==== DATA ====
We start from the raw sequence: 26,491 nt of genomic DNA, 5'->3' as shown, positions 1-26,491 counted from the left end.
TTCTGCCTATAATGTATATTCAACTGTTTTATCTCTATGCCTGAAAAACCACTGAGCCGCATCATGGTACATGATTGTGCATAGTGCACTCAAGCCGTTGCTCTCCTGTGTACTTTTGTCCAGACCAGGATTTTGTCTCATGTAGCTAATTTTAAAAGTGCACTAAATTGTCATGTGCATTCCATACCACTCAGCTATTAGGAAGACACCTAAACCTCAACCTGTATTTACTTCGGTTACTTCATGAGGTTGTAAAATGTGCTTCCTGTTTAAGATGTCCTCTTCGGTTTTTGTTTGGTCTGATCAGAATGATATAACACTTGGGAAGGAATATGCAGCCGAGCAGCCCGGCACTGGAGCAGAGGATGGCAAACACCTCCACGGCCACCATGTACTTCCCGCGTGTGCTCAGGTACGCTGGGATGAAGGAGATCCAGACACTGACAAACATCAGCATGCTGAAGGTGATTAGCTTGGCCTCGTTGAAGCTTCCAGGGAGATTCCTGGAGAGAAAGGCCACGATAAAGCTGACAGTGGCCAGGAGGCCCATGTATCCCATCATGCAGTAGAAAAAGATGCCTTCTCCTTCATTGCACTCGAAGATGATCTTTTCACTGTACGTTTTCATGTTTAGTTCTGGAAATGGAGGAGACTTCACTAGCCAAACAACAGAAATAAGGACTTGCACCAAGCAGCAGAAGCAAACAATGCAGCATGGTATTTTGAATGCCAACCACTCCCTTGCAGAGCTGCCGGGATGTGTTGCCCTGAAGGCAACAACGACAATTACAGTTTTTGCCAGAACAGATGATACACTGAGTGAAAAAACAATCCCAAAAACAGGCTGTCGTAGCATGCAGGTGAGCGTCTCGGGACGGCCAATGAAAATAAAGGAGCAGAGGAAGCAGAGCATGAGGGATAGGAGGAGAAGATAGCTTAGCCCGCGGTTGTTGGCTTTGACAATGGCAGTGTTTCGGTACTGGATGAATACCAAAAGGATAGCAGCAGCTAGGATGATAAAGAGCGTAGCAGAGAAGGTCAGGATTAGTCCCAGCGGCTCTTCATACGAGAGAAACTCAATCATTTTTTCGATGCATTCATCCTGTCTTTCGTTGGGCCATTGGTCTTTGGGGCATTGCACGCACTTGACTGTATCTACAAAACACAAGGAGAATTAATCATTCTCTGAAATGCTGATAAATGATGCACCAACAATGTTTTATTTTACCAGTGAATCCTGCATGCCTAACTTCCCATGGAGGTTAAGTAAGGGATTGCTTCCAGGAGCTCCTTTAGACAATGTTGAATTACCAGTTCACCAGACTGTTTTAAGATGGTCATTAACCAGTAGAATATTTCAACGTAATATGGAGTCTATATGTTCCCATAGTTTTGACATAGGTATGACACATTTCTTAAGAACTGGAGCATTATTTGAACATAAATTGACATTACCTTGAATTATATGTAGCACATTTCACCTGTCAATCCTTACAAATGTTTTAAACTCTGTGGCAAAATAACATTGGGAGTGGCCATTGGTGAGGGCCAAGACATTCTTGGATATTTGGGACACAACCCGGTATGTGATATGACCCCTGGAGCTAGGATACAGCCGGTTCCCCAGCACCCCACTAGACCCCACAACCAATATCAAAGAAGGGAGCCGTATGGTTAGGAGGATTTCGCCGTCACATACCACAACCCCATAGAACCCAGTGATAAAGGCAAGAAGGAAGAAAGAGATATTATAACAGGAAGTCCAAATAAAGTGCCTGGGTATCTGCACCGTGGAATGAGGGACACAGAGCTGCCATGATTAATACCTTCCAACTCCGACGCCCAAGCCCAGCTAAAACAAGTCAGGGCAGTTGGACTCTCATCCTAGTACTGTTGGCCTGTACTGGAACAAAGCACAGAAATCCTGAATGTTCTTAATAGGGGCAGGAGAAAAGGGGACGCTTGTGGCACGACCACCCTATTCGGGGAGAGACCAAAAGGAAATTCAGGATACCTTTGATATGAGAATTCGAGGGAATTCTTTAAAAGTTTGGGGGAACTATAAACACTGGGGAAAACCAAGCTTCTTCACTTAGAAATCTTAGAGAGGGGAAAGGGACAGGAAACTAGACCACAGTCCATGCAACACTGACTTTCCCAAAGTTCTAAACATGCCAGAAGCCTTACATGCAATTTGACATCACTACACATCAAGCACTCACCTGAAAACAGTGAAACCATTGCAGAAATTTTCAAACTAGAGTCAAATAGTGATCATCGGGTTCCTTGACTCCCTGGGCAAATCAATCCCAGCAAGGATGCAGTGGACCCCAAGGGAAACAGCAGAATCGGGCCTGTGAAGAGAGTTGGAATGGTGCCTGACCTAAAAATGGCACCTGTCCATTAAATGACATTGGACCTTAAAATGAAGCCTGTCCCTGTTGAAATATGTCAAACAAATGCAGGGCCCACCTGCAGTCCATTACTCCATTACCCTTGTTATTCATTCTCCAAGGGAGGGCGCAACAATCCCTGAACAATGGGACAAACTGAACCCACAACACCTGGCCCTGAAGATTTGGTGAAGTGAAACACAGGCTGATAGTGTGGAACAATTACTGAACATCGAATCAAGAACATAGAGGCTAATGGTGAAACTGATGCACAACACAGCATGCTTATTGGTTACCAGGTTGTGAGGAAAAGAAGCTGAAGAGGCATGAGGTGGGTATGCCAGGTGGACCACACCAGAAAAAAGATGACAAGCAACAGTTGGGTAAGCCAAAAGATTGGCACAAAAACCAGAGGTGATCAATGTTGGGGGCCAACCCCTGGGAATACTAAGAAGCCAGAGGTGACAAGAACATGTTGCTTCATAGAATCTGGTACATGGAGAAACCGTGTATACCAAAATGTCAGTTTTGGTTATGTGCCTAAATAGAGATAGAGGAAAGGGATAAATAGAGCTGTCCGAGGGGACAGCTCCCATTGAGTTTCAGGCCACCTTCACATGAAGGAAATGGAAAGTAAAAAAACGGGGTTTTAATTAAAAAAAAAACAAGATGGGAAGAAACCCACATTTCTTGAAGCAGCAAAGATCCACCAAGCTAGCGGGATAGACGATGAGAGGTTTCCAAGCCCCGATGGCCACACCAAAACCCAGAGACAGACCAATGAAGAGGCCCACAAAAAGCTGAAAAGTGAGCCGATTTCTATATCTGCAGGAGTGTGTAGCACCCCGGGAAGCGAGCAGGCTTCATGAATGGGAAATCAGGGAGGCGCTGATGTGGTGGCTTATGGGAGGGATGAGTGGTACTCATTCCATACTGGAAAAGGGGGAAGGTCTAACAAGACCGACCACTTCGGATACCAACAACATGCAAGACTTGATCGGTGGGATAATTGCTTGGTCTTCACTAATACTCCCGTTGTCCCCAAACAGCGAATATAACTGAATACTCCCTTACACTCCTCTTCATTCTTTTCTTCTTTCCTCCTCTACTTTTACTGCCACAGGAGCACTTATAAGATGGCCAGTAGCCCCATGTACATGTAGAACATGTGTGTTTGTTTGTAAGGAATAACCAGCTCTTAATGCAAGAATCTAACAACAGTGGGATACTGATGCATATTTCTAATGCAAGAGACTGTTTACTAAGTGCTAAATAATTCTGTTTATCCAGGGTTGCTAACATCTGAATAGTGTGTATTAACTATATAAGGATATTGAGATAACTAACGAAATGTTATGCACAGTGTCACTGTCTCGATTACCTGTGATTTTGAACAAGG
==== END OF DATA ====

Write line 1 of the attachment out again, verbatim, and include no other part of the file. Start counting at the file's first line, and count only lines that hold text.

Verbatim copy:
We start from the raw sequence: 26,491 nt of genomic DNA, 5'->3' as shown, positions 1-26,491 counted from the left end.